There are over 8000 recordings of Guinean music that I digitised at the RTG. All will soon be available on the internet to listen to for free, hopefully by the end of the year, so then we will be able to hear these early versions of Diaraby and a lot more. I will keep MANSA members informed!

 

Best wishes from Australia.

 

Graeme

 

~ ~ ~ 

 

Dr Graeme Counsel

 

Subject coordinator, Lecturer, Tutor
Melbourne Conservatorium of Music, Faculty of VCA and MCM

School of Culture and Communication, Faculty of Arts

University of Melbourne

 

Secretary, African Studies Association of Australasia and the Pacific – www.afsaap.org.au <http://www.afsaap.org.au/>  



Radio Africa – www.radioafrica.com.au <http://www.radioafrica.com.au/>  

 

From: Lucy Duran [mailto:ld at soas.ac.uk] 
Sent: Monday, 3 August 2015 5:47 AM
To: Cherif Keita <ckeita at carleton.edu>
Cc: MANSA-L <Mansa-l at groups.txstate.edu>
Subject: Re: [Mansa-l] Lyrics : "Diaraby/Jarabi"

 

ps just to clarify - 

when I wrote 'No one ever credited her with having composed this song', I'm referring to Fanta Sacko, who did the first recording of the song in 1970  - not to Ami Koita who recorded her version in 1990 (it was a huge hit). Copyright ownership in Malian music is highly problematic! Too complex to even begin to discuss on email! The subject of another project I'm involved in,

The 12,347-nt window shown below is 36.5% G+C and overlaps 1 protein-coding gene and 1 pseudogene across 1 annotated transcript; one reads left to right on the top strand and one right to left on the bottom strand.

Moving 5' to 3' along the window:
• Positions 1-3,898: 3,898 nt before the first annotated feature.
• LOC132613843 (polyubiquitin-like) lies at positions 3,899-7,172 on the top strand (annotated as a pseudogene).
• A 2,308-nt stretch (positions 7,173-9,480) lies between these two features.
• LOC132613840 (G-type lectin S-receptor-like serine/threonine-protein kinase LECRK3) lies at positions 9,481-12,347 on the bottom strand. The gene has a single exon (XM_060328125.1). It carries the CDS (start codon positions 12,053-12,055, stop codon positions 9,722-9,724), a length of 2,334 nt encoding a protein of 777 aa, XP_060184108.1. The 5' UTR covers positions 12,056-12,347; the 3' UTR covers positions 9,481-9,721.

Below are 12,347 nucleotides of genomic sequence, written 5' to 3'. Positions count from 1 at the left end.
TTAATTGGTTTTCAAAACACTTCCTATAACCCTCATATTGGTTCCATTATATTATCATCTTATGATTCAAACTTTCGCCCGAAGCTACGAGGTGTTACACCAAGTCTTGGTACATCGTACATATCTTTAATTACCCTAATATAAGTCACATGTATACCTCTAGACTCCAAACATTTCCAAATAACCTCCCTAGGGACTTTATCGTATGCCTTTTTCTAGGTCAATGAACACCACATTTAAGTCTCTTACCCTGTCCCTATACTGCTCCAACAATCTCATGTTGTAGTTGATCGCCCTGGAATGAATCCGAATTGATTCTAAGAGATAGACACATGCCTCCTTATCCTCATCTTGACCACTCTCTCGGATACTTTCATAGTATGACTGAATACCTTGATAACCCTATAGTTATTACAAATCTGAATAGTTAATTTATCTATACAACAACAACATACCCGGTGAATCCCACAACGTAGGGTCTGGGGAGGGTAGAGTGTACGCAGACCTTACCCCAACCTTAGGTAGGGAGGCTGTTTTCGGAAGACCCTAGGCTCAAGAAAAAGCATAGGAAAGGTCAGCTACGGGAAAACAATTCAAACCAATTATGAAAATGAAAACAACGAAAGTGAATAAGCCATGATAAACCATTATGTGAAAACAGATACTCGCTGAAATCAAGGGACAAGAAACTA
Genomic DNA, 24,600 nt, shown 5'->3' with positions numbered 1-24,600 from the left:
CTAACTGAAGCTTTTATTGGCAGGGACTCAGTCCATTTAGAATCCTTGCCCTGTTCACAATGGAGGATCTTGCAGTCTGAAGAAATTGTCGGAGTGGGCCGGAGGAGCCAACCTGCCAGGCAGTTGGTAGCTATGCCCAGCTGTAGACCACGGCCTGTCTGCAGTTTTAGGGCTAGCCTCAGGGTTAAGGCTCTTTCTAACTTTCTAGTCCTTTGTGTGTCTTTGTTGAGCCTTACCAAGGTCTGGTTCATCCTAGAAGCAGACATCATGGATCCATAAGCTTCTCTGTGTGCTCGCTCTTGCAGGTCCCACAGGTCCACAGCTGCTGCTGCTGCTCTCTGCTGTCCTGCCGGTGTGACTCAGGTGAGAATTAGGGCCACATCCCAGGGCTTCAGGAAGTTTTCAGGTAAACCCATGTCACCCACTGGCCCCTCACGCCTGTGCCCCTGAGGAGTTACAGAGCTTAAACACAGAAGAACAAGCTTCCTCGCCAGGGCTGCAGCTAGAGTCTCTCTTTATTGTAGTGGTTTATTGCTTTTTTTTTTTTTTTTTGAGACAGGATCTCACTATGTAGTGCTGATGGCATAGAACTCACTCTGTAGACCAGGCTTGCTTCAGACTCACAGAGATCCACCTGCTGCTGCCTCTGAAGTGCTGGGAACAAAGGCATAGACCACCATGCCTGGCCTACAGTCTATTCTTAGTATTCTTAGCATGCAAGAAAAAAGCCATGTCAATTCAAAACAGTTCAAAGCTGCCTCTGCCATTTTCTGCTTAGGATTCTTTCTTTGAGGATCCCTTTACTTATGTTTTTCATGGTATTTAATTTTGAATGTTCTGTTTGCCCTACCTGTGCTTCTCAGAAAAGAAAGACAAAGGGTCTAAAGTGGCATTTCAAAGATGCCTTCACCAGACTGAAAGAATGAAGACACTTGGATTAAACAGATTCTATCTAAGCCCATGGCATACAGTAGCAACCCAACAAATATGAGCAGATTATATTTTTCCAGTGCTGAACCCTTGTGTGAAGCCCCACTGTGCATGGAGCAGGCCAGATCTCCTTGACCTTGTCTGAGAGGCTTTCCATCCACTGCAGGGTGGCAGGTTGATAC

best Lucy

 

On 2 August 2015 at 20:18, Lucy Duran <ld at soas.ac.uk <mailto:ld at soas.ac.uk> > wrote:

Dear all

there is a standard version - it's the one recorded by Fanta Sacko in 1970 9it's called 'Kankan Jarabi') for the Anthologie de la musique malienne, produced by the Ministry of Information on the German label Barenreiter Musicaphon. This is the version that Ami Koita sings, pretty much word for word, and that so many other artists have covered, including the late Amadou Ballake from Burkina. No one ever credited her with having composed this song, however - though when I interviewed Fanta Sacko in 1986 in Bamako, she provided very convincing musical evidence for having written it. The lyrics were transcribed beautifully on the sleeve notes of the Anthologie LP, by none other than Massa Makan Diabate, . It's about how Jarabi (passion) is an illness that no doctor can cure. This is one of many women's songs that I am currently writing about in a forthcoming book.